Nodding head in agreement...

Thanks! I thought that my comment might attract some ire. @ashortbeauty


Yes doesn't matter who if it's family or otherwise . If someone is being a dick they should call them on it


Yes. One should put his or her spouse ahead of family and defend them from insult or abuse. I suppose the exceptions to this rule would be if the spouse is being seriously wrong and unreasonable, or if the spouse has taken a side against one's offspring that could cause them harm.

Deb57 Level 8 Mar 29, 2018

Yes they should you should always have your spouses back.


Yes, without any hesitation.


ignore would probably be a better path as time does heal but once you retaliate it can unravel quickly


My first husband was very passive in standing up for his beliefs regarding work and family. Lost respect for him when he cowered to his father and wouldn't stand vs discriination at his workplace. He rarely stood up for me-even to my own family

That's very interesting that his backing off caused you to lose respect for him. Was he like this, or did you notice him being like this prior to marriage?

I changed in 16 years-became more independent with my own career and advocacy for our handicapped daughter. There was also the issue of alcoholism and abuse.


On...? πŸ˜‰

Is a personal or positional attack? Are they right or wrong? @ashortbeauty

@NothinnXpreVails either way..use an example from your past. Pick a pov. I was asking an open question to get opinions based on life experience.


If my spouse were being insulted or attacked unjustly by her family, I would demand that they cease. If they were doing it in my home, I would give them the choice of stopping and apologizing, or leaving my home forthwith. If it were in their home, I would take my wife and walk out unless they stopped AND apologized. If in a public setting, I would berate them for their public incivility and demand an apology.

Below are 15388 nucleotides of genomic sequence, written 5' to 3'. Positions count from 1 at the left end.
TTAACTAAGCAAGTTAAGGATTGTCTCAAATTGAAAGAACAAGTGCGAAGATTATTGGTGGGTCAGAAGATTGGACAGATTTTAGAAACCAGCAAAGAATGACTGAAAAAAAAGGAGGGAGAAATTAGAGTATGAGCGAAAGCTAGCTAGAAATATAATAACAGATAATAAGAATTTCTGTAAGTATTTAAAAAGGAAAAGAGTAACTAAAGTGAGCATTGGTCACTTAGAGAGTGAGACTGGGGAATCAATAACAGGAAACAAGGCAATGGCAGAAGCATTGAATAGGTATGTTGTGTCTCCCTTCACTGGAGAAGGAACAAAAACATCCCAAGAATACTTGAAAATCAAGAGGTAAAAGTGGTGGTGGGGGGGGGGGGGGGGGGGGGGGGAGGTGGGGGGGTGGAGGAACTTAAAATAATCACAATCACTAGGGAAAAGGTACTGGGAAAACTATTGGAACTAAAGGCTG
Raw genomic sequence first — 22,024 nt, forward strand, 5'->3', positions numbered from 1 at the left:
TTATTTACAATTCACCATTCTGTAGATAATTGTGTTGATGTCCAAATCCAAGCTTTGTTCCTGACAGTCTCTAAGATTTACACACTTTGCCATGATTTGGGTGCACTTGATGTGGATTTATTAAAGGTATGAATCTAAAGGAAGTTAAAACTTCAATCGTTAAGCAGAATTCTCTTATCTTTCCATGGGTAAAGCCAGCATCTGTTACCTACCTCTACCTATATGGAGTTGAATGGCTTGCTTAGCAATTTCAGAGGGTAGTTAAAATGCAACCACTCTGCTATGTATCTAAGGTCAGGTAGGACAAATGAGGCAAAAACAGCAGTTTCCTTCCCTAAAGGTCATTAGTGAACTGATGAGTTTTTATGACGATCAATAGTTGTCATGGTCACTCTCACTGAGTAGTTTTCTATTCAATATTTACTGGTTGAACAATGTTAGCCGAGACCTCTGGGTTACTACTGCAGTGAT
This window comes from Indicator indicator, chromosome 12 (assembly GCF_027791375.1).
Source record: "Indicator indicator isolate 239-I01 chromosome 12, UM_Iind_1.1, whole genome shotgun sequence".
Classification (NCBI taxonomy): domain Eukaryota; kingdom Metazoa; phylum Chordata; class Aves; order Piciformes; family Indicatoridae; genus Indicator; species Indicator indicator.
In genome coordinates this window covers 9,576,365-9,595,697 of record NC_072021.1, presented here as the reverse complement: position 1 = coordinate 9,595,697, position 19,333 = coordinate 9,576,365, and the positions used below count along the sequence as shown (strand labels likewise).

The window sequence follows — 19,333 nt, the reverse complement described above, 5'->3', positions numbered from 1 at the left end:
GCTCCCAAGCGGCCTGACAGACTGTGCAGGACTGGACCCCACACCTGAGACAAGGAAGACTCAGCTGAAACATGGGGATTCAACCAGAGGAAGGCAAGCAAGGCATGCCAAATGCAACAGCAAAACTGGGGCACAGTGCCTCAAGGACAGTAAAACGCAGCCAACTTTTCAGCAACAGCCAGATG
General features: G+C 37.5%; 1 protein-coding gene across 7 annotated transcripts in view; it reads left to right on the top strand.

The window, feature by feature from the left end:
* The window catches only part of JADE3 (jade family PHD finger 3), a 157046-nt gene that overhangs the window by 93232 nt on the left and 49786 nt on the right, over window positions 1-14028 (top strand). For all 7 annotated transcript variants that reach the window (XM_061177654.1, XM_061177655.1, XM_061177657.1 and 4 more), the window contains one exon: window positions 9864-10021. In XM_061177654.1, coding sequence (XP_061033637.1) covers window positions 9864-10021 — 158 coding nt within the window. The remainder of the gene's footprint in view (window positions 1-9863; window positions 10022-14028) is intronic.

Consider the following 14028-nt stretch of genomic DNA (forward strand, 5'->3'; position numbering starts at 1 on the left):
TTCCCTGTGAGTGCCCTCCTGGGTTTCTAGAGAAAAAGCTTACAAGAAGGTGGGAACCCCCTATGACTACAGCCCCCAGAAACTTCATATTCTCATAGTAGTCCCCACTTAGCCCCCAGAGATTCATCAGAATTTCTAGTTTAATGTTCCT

It really depends on what it was that person did.

My ex-boyfriend just got out of prison for having over 500 images of child porn on his computer. At one time his defense was going to be that it was my childrens' fault. When our house was raided at 6am by armed police, I essentially told him I was out of there and moved out shortly afterwords.

I'm a firm believer of taking responsibility for your actions. If you did something stupid and got busted, you're on your own. If it's opinion based, I'll defend you completely.

Now, if you're only talking about insults, for the most part I will agree. I have never cared for blanket statements as I firmly believe nothing is black and white.

I was for the most part talking about insults, but I completely agree with you regarding major issues like the one you mentioned.


Thats a tricky situation but not a tricky answer. of course you should if its above what they can do to defend themselves. you don't choose your family unlike your partner or friends.


No one needs to defend the significant other because it isn't anyone else's business who one is with.If the family is that shallow I would not honor them with our presence however once confronted I would let them know in no uncertain terms that I do not appreciate their comments and if they wish to see me in the future to stop it immediately. It would be appropriate o let them know about their short comings as well.